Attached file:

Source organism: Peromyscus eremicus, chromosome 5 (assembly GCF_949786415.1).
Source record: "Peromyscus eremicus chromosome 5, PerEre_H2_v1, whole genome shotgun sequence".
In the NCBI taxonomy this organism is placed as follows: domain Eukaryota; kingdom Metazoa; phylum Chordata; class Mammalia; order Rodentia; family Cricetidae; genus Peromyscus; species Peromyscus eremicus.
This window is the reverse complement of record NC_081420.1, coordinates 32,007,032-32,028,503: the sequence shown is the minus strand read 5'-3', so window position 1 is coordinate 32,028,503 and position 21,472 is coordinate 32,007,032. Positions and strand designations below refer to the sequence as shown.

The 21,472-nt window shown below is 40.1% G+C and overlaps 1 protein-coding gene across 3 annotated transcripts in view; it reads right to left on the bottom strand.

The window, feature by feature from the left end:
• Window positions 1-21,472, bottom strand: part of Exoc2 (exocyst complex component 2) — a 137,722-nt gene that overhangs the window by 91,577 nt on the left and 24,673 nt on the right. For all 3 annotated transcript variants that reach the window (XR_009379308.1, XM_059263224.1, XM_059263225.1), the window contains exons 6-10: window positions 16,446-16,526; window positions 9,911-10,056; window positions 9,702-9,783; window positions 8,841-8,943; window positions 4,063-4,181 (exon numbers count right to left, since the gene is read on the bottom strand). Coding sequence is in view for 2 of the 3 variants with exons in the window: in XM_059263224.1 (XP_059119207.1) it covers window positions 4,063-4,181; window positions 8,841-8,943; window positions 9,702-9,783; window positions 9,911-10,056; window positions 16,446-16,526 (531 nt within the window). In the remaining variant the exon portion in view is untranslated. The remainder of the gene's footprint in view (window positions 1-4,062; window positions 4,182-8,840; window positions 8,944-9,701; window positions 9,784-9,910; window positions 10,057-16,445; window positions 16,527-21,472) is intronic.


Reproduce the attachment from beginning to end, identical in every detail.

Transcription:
Source organism: Peromyscus eremicus, chromosome 5 (assembly GCF_949786415.1).
Source record: "Peromyscus eremicus chromosome 5, PerEre_H2_v1, whole genome shotgun sequence".
In the NCBI taxonomy this organism is placed as follows: domain Eukaryota; kingdom Metazoa; phylum Chordata; class Mammalia; order Rodentia; family Cricetidae; genus Peromyscus; species Peromyscus eremicus.
This window is the reverse complement of record NC_081420.1, coordinates 32,007,032-32,028,503: the sequence shown is the minus strand read 5'-3', so window position 1 is coordinate 32,028,503 and position 21,472 is coordinate 32,007,032. Positions and strand designations below refer to the sequence as shown.

The 21,472-nt window shown below is 40.1% G+C and overlaps 1 protein-coding gene across 3 annotated transcripts in view; it reads right to left on the bottom strand.

The window, feature by feature from the left end:
• Window positions 1-21,472, bottom strand: part of Exoc2 (exocyst complex component 2) — a 137,722-nt gene that overhangs the window by 91,577 nt on the left and 24,673 nt on the right. For all 3 annotated transcript variants that reach the window (XR_009379308.1, XM_059263224.1, XM_059263225.1), the window contains exons 6-10: window positions 16,446-16,526; window positions 9,911-10,056; window positions 9,702-9,783; window positions 8,841-8,943; window positions 4,063-4,181 (exon numbers count right to left, since the gene is read on the bottom strand). Coding sequence is in view for 2 of the 3 variants with exons in the window: in XM_059263224.1 (XP_059119207.1) it covers window positions 4,063-4,181; window positions 8,841-8,943; window positions 9,702-9,783; window positions 9,911-10,056; window positions 16,446-16,526 (531 nt within the window). In the remaining variant the exon portion in view is untranslated. The remainder of the gene's footprint in view (window positions 1-4,062; window positions 4,182-8,840; window positions 8,944-9,701; window positions 9,784-9,910; window positions 10,057-16,445; window positions 16,527-21,472) is intronic.